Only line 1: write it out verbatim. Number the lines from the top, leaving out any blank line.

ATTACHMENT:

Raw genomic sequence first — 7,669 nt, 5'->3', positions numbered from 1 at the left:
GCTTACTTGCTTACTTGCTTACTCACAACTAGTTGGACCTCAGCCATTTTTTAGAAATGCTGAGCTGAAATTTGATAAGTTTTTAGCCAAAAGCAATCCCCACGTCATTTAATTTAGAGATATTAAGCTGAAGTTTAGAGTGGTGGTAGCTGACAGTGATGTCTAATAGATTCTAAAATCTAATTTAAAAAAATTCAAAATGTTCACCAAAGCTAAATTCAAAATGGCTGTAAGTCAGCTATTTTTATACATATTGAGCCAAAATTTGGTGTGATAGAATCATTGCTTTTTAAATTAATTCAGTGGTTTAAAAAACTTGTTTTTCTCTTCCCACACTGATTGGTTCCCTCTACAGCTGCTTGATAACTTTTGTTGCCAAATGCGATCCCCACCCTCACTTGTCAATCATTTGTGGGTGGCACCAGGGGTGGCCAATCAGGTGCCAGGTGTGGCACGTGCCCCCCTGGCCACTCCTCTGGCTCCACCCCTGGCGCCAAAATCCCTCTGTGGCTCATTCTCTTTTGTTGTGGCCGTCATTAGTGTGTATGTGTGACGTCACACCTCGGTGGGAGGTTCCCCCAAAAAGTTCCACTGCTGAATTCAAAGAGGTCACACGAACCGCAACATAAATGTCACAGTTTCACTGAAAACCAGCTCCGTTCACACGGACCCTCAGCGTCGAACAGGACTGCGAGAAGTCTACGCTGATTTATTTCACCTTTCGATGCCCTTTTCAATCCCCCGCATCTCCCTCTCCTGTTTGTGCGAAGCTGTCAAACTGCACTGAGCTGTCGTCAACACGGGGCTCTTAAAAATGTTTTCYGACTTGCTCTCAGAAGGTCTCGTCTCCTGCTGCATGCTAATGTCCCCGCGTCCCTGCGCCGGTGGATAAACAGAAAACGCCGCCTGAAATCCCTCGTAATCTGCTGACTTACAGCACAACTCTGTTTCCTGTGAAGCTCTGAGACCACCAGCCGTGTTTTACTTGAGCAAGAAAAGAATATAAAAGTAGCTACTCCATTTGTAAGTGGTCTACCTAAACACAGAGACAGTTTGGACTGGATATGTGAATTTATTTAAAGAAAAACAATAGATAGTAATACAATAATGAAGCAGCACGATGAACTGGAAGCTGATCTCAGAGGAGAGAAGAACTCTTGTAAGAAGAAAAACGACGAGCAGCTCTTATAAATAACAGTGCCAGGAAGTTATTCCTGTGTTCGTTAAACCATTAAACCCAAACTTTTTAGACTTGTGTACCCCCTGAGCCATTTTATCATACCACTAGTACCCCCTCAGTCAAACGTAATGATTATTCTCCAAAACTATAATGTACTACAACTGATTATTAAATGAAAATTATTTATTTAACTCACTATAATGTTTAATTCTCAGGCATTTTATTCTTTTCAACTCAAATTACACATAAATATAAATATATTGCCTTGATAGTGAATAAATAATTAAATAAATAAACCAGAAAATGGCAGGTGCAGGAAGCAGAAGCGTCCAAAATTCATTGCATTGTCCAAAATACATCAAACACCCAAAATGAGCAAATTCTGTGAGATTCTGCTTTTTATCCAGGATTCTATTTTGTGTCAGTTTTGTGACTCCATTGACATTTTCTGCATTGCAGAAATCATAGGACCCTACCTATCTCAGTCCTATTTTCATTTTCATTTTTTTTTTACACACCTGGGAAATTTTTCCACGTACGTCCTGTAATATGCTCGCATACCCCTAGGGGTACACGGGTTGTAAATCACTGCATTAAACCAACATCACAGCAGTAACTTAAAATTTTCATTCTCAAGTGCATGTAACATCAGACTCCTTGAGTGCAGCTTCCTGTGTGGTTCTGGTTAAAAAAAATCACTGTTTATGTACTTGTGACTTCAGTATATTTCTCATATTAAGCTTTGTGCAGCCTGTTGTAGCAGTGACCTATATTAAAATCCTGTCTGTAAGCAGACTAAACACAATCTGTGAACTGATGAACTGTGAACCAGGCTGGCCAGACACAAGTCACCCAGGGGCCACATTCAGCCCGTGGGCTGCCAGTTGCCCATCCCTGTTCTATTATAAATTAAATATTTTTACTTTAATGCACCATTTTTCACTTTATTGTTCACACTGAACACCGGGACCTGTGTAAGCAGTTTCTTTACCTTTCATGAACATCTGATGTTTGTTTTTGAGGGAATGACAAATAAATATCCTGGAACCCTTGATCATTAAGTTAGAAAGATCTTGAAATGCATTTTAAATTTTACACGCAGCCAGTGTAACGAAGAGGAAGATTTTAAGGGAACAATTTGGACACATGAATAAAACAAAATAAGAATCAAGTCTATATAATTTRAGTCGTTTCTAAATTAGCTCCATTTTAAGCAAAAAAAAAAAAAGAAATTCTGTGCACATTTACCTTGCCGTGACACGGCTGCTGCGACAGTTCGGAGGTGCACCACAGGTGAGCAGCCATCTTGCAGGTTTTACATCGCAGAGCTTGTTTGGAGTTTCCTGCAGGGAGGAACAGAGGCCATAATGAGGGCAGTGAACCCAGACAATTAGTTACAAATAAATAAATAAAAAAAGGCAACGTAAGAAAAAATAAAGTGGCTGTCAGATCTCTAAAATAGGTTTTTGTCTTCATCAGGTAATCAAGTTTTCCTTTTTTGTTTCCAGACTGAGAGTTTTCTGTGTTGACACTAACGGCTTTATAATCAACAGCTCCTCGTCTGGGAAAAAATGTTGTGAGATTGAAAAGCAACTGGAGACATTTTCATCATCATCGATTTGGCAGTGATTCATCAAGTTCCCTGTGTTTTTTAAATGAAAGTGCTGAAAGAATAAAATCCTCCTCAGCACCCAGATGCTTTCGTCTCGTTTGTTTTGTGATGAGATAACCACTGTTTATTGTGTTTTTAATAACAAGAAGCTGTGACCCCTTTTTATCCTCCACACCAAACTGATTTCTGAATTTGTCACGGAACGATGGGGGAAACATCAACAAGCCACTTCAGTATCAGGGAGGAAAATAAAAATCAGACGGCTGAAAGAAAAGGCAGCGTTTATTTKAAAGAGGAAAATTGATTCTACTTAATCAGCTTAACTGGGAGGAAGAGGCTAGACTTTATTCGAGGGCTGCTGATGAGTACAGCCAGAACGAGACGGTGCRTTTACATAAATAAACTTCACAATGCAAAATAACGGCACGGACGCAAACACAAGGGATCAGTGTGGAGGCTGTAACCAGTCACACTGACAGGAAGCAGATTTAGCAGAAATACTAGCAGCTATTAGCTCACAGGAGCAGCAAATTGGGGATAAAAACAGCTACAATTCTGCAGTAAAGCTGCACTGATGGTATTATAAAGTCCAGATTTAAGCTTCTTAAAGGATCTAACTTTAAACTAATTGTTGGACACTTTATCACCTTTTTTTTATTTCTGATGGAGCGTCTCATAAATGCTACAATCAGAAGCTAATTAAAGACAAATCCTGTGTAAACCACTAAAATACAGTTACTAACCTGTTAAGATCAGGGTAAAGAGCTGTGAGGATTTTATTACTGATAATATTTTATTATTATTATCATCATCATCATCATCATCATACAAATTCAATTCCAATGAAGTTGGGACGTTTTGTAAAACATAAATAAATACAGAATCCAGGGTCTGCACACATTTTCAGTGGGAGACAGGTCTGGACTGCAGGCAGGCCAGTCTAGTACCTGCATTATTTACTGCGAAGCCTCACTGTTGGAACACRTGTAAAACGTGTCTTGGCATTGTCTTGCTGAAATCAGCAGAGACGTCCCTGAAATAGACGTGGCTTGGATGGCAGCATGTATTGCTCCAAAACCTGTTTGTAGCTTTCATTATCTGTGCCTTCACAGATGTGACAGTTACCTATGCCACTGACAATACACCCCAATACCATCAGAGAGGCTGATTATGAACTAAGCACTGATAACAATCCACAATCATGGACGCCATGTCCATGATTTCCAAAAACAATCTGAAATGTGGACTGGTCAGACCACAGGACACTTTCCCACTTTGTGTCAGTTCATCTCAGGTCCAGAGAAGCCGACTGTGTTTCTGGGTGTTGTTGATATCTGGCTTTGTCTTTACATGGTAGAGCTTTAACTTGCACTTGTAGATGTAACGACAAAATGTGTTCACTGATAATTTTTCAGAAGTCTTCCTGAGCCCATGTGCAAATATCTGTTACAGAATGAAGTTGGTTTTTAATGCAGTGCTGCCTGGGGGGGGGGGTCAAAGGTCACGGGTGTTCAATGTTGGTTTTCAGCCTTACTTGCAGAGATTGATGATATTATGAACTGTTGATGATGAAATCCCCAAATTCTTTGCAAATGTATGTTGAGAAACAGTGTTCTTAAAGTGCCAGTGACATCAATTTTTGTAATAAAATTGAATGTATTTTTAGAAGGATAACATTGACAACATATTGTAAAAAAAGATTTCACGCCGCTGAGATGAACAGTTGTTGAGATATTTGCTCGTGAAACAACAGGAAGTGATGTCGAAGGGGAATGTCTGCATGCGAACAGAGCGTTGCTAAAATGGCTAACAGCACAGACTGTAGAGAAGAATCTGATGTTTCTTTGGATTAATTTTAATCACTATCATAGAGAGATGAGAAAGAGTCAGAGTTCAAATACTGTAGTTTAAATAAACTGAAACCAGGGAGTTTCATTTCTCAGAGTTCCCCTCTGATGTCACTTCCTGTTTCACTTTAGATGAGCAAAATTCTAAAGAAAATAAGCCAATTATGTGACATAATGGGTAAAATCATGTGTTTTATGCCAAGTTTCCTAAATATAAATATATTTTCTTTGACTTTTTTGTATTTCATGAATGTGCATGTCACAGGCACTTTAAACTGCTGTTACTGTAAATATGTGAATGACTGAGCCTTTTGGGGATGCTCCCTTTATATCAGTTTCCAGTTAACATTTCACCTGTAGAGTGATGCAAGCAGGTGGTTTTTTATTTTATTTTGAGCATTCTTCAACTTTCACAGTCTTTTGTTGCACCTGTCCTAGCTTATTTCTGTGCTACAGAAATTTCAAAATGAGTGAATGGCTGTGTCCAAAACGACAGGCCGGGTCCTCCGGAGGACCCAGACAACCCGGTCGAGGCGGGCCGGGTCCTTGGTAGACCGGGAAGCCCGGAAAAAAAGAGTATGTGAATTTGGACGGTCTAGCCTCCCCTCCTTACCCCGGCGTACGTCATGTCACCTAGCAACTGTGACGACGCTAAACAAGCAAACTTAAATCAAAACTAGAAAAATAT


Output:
Raw genomic sequence first — 7,669 nt, 5'->3', positions numbered from 1 at the left: